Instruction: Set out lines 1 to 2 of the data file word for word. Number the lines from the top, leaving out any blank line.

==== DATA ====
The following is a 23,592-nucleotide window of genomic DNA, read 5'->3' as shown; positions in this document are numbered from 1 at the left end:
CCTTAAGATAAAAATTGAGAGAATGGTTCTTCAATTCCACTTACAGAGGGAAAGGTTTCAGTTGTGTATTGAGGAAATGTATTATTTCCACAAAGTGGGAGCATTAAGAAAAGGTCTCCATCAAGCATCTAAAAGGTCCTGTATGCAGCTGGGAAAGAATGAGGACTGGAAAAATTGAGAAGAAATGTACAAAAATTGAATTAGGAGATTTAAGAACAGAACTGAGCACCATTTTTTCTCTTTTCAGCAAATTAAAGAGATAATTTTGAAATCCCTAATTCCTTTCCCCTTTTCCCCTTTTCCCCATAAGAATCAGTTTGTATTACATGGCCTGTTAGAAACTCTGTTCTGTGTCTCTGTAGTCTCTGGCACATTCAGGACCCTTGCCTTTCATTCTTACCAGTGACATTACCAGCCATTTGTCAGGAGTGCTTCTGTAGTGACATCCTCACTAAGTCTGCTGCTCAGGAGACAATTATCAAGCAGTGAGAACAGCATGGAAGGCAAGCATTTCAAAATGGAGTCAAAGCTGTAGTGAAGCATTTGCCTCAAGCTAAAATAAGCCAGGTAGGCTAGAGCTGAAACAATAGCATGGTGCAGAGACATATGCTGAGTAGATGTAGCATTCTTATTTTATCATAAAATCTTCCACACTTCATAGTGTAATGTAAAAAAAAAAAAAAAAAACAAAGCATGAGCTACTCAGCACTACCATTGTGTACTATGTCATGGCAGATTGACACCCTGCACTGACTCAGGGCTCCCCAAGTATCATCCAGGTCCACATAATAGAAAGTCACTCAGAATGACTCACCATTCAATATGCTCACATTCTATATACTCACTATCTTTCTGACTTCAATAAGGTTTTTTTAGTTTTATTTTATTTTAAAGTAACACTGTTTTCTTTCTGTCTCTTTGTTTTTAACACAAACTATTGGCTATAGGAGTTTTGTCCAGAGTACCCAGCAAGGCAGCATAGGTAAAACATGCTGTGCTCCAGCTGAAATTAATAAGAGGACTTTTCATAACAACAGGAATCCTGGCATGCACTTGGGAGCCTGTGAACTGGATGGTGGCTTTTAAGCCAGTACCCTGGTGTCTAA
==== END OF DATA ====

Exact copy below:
The following is a 23,592-nucleotide window of genomic DNA, read 5'->3' as shown; positions in this document are numbered from 1 at the left end:
CCTTAAGATAAAAATTGAGAGAATGGTTCTTCAATTCCACTTACAGAGGGAAAGGTTTCAGTTGTGTATTGAGGAAATGTATTATTTCCACAAAGTGGGAGCATTAAGAAAAGGTCTCCATCAAGCATCTAAAAGGTCCTGTATGCAGCTGGGAAAGAATGAGGACTGGAAAAATTGAGAAGAAATGTACAAAAATTGAATTAGGAGATTTAAGAACAGAACTGAGCACCATTTTTTCTCTTTTCAGCAAATTAAAGAGATAATTTTGAAATCCCTAATTCCTTTCCCCTTTTCCCCTTTTCCCCATAAGAATCAGTTTGTATTACATGGCCTGTTAGAAACTCTGTTCTGTGTCTCTGTAGTCTCTGGCACATTCAGGACCCTTGCCTTTCATTCTTACCAGTGACATTACCAGCCATTTGTCAGGAGTGCTTCTGTAGTGACATCCTCACTAAGTCTGCTGCTCAGGAGACAATTATCAAGCAGTGAGAACAGCATGGAAGGCAAGCATTTCAAAATGGAGTCAAAGCTGTAGTGAAGCATTTGCCTCAAGCTAAAATAAGCCAGGTAGGCTAGAGCTGAAACAATAGCATGGTGCAGAGACATATGCTGAGTAGATGTAGCATTCTTATTTTATCATAAAATCTTCCACACTTCATAGTGTAATGTAAAAAAAAAAAAAAAAAACAAAGCATGAGCTACTCAGCACTACCATTGTGTACTATGTCATGGCAGATTGACACCCTGCACTGACTCAGGGCTCCCCAAGTATCATCCAGGTCCACATAATAGAAAGTCACTCAGAATGACTCACCATTCAATATGCTCACATTCTATATACTCACTATCTTTCTGACTTCAATAAGGTTTTTTTAGTTTTATTTTATTTTAAAGTAACACTGTTTTCTTTCTGTCTCTTTGTTTTTAACACAAACTATTGGCTATAGGAGTTTTGTCCAGAGTACCCAGCAAGGCAGCATAGGTAAAACATGCTGTGCTCCAGCTGAAATTAATAAGAGGACTTTTCATAACAACAGGAATCCTGGCATGCACTTGGGAGCCTGTGAACTGGATGGTGGCTTTTAAGCCAGTACCCTGGTGTCTAA